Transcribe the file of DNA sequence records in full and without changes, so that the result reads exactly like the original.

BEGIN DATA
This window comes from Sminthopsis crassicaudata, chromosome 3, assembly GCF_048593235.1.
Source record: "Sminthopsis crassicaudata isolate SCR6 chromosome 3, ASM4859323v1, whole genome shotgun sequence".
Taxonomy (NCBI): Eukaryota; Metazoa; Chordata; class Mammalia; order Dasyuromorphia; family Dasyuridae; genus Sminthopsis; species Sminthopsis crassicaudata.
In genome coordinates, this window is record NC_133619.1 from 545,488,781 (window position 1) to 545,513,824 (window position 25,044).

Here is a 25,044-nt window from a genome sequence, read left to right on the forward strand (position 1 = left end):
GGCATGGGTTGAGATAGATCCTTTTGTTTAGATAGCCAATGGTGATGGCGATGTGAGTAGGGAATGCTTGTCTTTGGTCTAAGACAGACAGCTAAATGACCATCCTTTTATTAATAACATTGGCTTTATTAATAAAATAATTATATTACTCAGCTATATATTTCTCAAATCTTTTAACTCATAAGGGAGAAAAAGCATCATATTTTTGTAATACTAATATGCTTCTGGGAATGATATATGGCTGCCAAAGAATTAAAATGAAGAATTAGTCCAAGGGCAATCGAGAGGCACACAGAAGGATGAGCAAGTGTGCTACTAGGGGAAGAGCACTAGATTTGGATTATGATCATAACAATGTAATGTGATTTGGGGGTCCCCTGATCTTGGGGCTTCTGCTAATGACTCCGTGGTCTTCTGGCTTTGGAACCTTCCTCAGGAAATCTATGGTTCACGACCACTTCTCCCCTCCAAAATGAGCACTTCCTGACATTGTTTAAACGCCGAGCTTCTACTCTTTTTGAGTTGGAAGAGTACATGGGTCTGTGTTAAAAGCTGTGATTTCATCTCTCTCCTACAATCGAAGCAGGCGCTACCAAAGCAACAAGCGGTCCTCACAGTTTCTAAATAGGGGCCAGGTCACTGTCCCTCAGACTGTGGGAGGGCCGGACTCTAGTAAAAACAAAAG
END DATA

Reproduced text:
This window comes from Sminthopsis crassicaudata, chromosome 3, assembly GCF_048593235.1.
Source record: "Sminthopsis crassicaudata isolate SCR6 chromosome 3, ASM4859323v1, whole genome shotgun sequence".
Taxonomy (NCBI): Eukaryota; Metazoa; Chordata; class Mammalia; order Dasyuromorphia; family Dasyuridae; genus Sminthopsis; species Sminthopsis crassicaudata.
In genome coordinates, this window is record NC_133619.1 from 545,488,781 (window position 1) to 545,513,824 (window position 25,044).

Here is a 25,044-nt window from a genome sequence, read left to right on the forward strand (position 1 = left end):
GGCATGGGTTGAGATAGATCCTTTTGTTTAGATAGCCAATGGTGATGGCGATGTGAGTAGGGAATGCTTGTCTTTGGTCTAAGACAGACAGCTAAATGACCATCCTTTTATTAATAACATTGGCTTTATTAATAAAATAATTATATTACTCAGCTATATATTTCTCAAATCTTTTAACTCATAAGGGAGAAAAAGCATCATATTTTTGTAATACTAATATGCTTCTGGGAATGATATATGGCTGCCAAAGAATTAAAATGAAGAATTAGTCCAAGGGCAATCGAGAGGCACACAGAAGGATGAGCAAGTGTGCTACTAGGGGAAGAGCACTAGATTTGGATTATGATCATAACAATGTAATGTGATTTGGGGGTCCCCTGATCTTGGGGCTTCTGCTAATGACTCCGTGGTCTTCTGGCTTTGGAACCTTCCTCAGGAAATCTATGGTTCACGACCACTTCTCCCCTCCAAAATGAGCACTTCCTGACATTGTTTAAACGCCGAGCTTCTACTCTTTTTGAGTTGGAAGAGTACATGGGTCTGTGTTAAAAGCTGTGATTTCATCTCTCTCCTACAATCGAAGCAGGCGCTACCAAAGCAACAAGCGGTCCTCACAGTTTCTAAATAGGGGCCAGGTCACTGTCCCTCAGACTGTGGGAGGGCCGGACTCTAGTAAAAACAAAAG